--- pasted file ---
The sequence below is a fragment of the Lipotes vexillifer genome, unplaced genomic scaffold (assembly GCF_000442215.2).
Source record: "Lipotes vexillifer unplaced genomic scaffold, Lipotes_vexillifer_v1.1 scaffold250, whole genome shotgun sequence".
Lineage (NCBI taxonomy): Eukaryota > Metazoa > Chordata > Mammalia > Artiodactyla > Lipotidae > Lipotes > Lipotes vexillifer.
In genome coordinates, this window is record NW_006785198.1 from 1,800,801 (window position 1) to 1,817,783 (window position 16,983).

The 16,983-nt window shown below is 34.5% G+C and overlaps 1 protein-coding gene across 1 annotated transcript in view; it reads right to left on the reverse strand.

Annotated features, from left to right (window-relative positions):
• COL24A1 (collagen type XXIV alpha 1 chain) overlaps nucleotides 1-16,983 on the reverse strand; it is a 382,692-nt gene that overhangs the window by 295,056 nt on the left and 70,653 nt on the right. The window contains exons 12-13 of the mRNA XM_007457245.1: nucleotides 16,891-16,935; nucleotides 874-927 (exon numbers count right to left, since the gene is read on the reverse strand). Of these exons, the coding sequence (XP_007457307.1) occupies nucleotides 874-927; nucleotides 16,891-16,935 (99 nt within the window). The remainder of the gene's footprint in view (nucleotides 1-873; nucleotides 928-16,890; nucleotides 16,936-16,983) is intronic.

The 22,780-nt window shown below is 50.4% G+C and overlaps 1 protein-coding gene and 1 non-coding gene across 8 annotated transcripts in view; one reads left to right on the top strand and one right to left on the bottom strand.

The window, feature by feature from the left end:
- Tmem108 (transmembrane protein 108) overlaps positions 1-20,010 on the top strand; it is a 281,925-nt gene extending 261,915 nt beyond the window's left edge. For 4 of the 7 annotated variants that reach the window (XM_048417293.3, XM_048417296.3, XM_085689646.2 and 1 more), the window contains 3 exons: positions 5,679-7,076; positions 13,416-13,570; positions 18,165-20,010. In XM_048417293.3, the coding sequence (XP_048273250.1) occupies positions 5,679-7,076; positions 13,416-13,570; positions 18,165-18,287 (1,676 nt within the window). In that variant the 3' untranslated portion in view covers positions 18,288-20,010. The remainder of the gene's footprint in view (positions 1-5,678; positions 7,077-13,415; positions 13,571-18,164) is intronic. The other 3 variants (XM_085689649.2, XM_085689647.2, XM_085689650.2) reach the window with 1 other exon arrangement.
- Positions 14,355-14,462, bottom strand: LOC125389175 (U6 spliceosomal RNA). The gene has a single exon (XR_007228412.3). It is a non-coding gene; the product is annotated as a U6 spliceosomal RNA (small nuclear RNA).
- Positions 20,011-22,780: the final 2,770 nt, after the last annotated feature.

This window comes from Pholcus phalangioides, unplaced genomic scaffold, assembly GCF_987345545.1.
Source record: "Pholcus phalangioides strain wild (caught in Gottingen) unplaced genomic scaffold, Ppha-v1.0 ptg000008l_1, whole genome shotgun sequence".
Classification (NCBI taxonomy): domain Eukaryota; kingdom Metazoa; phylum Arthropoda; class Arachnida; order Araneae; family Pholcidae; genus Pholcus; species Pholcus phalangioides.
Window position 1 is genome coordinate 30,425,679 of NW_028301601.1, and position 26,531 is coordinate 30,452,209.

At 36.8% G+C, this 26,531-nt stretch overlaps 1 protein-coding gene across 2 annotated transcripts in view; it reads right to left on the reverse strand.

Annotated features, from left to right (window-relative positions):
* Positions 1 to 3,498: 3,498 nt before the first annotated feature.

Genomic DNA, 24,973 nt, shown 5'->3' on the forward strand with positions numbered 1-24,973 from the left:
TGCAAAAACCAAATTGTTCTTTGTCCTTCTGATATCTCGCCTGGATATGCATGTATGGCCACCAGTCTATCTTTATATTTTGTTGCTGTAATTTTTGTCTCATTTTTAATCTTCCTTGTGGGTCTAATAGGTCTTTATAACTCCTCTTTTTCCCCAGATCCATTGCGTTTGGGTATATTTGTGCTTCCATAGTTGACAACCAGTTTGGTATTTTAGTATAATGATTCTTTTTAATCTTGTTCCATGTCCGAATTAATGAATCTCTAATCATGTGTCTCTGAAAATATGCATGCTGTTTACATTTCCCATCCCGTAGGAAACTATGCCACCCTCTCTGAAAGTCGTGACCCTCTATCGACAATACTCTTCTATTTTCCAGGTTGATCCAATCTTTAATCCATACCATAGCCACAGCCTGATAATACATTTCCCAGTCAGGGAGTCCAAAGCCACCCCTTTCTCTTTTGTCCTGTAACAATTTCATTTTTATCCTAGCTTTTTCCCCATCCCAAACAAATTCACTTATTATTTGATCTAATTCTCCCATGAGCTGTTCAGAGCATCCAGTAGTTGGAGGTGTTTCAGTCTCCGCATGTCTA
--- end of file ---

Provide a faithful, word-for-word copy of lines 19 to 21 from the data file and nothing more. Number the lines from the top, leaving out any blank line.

* Positions 1 to 3,498: 3,498 nt before the first annotated feature.

Genomic DNA, 24,973 nt, shown 5'->3' on the forward strand with positions numbered 1-24,973 from the left:
TGCAAAAACCAAATTGTTCTTTGTCCTTCTGATATCTCGCCTGGATATGCATGTATGGCCACCAGTCTATCTTTATATTTTGTTGCTGTAATTTTTGTCTCATTTTTAATCTTCCTTGTGGGTCTAATAGGTCTTTATAACTCCTCTTTTTCCCCAGATCCATTGCGTTTGGGTATATTTGTGCTTCCATAGTTGACAACCAGTTTGGTATTTTAGTATAATGATTCTTTTTAATCTTGTTCCATGTCCGAATTAATGAATCTCTAATCATGTGTCTCTGAAAATATGCATGCTGTTTACATTTCCCATCCCGTAGGAAACTATGCCACCCTCTCTGAAAGTCGTGACCCTCTATCGACAATACTCTTCTATTTTCCAGGTTGATCCAATCTTTAATCCATACCATAGCCACAGCCTGATAATACATTTCCCAGTCAGGGAGTCCAAAGCCACCCCTTTCTCTTTTGTCCTGTAACAATTTCATTTTTATCCTAGCTTTTTCCCCATCCCAAACAAATTCACTTATTATTTGATCTAATTCTCCCATGAGCTGTTCAGAGCATCCAGTAGTTGGAGGTGTTTCAGTCTCCGCATGTCTA